08.08.2011 - 18.08.2011 48 °C
Our hotel in Gondar, Ethiopia had a friendly vulture in the garden.
The drive down to the Sudanese border was stunning. We descended over 2000 metres in a morning; the temperature went up over 10 degrees as we left the cool highlands and got closer to the flat plains and desert of Sudan.
Lots of waterfalls.
The border took a while to get through; we ended up having to camp just over the other side. It rained, of course.
It felt strange to be in Sudan, the country of Darfur, a country which gets so much bad press for its humanitarian crisis and an autocratic, dictatorial government. Nonetheless, it ended up being one of my favourite countries. The landscape is vast and the people disarmingly friendly and hospitable. You can never rely on the Western media when determining what a country would be like to visit. They only ever focus on the bad things and, in a country as huge as Sudan, these usually only affect a portion on the country. There’s something I really love about being in a place with so few tourists.
In June, Christian South Sudan split from the Islamic north, creating a new country and significantly reducing the size of the former one (no longer the largest country in Africa). We didn’t get to go to the South – a few guys were talking about going there for independence day, to witness the country’s birth, but this didn’t happen in the end.
Flat and fairly fertile.
Lots of goats.
The town of Al Qadarif. It’s currently Ramadan so, being a fairly strict Islamic country, eating and drinking (even water) is frowned upon in public. Great bread and falafels in the market though – we bought them in the market and ate on the truck. Lee decided to observe the fasting this day and didn't eat or drink anything between daylight hours. I think he regretted it afterwards. Very few tourists pass through here; we were the focus of considerable curiosity. Everybody was friendly, wanting to know where we were going and where we’d come from.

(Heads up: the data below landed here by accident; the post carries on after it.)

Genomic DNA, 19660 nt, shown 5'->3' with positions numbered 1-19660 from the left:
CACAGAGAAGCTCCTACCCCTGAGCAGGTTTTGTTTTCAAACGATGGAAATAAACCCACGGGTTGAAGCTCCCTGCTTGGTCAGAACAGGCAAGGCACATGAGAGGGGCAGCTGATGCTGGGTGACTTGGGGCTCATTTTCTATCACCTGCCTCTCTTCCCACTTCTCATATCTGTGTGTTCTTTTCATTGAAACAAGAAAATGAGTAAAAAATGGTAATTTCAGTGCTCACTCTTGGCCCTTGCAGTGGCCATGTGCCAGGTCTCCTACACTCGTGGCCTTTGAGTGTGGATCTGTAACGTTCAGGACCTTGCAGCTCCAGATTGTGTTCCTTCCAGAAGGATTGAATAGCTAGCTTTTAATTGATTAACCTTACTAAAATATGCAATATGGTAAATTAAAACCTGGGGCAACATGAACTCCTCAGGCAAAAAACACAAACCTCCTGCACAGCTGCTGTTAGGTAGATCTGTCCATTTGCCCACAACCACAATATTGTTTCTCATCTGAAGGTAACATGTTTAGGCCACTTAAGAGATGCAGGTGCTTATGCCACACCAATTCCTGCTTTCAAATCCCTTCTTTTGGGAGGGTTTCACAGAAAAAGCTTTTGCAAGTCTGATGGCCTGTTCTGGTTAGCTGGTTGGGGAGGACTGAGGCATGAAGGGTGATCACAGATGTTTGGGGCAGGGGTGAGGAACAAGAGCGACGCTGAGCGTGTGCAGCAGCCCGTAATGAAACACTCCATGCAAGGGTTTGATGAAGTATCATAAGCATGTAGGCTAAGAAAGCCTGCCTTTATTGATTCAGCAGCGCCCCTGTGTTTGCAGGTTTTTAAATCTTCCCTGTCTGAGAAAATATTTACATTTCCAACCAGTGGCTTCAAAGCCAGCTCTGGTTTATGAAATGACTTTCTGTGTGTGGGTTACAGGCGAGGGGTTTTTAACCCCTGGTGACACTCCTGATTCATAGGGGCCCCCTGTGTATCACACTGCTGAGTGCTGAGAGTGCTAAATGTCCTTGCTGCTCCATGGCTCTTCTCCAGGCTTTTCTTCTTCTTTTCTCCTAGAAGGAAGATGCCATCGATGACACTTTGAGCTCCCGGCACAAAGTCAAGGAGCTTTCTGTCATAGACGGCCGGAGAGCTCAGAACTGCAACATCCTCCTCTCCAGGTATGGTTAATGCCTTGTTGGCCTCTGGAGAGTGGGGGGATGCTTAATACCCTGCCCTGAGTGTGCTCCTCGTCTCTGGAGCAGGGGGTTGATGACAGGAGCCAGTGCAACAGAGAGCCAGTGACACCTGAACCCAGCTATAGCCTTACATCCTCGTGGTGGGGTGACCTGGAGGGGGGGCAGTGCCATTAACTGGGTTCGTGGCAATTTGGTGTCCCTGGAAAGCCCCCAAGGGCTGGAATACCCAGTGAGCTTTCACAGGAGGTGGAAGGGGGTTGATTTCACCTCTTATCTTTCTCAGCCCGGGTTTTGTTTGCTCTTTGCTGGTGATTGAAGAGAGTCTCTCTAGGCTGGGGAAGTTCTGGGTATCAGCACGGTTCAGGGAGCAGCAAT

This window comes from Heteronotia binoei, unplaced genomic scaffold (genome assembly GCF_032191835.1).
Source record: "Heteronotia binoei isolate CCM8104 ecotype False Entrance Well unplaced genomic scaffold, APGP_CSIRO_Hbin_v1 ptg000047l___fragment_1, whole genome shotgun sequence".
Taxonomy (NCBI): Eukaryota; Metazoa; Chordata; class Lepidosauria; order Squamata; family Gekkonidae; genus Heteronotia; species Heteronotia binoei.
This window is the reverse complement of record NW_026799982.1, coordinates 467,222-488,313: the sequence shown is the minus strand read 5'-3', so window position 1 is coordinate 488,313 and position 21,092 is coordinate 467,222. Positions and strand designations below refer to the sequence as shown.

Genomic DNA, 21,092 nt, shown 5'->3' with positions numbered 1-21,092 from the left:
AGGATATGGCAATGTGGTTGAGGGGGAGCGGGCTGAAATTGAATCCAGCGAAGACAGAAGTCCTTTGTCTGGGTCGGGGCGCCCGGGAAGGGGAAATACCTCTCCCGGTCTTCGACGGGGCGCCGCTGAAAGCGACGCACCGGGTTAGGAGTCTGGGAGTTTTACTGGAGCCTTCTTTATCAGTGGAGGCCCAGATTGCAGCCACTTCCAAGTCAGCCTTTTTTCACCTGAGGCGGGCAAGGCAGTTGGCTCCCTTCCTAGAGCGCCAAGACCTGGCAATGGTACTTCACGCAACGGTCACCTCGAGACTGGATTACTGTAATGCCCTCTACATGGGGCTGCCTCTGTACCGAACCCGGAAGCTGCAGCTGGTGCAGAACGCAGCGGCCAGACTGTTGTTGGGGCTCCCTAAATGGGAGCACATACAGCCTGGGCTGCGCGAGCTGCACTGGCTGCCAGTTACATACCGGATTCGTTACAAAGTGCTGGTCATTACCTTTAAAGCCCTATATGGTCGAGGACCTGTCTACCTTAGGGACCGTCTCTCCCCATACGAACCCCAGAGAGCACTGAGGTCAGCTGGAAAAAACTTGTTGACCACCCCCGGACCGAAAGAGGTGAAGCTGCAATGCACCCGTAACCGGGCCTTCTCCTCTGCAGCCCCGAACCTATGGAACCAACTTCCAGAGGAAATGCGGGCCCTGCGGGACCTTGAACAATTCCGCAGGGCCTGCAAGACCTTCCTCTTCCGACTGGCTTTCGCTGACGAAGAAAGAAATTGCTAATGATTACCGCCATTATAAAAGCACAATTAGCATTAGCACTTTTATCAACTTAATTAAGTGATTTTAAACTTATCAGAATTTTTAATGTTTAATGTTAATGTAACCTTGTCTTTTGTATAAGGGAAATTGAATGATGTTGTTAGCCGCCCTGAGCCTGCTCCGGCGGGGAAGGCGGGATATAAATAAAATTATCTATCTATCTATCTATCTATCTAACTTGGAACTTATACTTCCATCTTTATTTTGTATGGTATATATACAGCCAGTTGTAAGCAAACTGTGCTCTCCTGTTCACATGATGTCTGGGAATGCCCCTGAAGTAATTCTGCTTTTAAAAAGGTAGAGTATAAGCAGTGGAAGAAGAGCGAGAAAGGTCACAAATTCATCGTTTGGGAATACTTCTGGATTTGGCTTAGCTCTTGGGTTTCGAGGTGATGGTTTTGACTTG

Sudan is also a dry country (literally, as well as the fact that alcohol is illegal…) Of course, we all snuck it in, hidden in our lockers.
Matt was the first to buy a jalaba (man dress)…
Lee practising his archery.
Dung beetles are awesome!
That night, thinking it wouldn’t rain, I got drenched in my mosquito net and Michael’s tent nearly blew away.
In the morning there was water everywhere. (Who said Sudan was dry?)
Al Bashir, the dictator.
Driving into Khartoum, the capital.
We camped at the Blue Nile Sailing Club, which contained the remains of Kitchener’s gunboat. This historical thing was just lying there, rusting. That’s the problem with so many African countries; there’s so much potential, but it’s wasted because thing are so inefficient.
Bridge over the Blue Nile.
I’d expected Khartoum to be pretty grotty, but was surprised to find it a clean, safe, modern city. Everyone’s very welcoming, from market traders to security guards. There are ultra-modern skyscrapers springing up all over the city, earning its reputation as the up and coming ‘Dubai’ of Africa.
Because it’s Ramadan, in the day time it’s dead, but at night everybody comes out to celebrate the breaking of their fasts. The markets are thronging with people and there are countless places to eat great food and drink spiced tea. I had the best barbecued chicken ever, with a rocket salad and fresh bread, outside in a square near the central mosque. After, Laura, Falcon and I found a shisha café and stayed up socialising, soaking up the atmosphere. Later on we went for a chai, made by a woman over a fire on the pavement outside the sailing club. We got chatting to a local guy who was thrilled that we were visiting Sudan and insisted that he paid for our drinks. It’s little moments like that that I really love about travelling in countries like this. The warmth and hospitality that people show to complete strangers is incredible.
Oh, and I also bought one of those man dresses. They’re really practical when it’s hot; very cooling.
Michael pretending to be an Arab.
From Khartoum we drove north into the desert. As soon as we left the Nile behind, the debilitating humidity went too. It got hotter though, but a dry heat is more pleasant than a humid one any day.
Camel at a pee stop.
Michael was asked many times whether he was related to Osama bin Laden. Before being expelled and moving to Afghanistan, bin Laden spent a lot of time in Sudan, training his al-Qaida cronies.
A dust storm on the way…
Jono, trying to inhale as little of the stuff as possible.
Nothing but sand, everywhere, blocking out the sun.
Looks like something out of a movie.
Getting blasted by an 80kph wall of sand and dust hurts! It got absolutely everywhere. We couldn’t close the sides either, as it was already about 40 degrees; we would’ve cooked.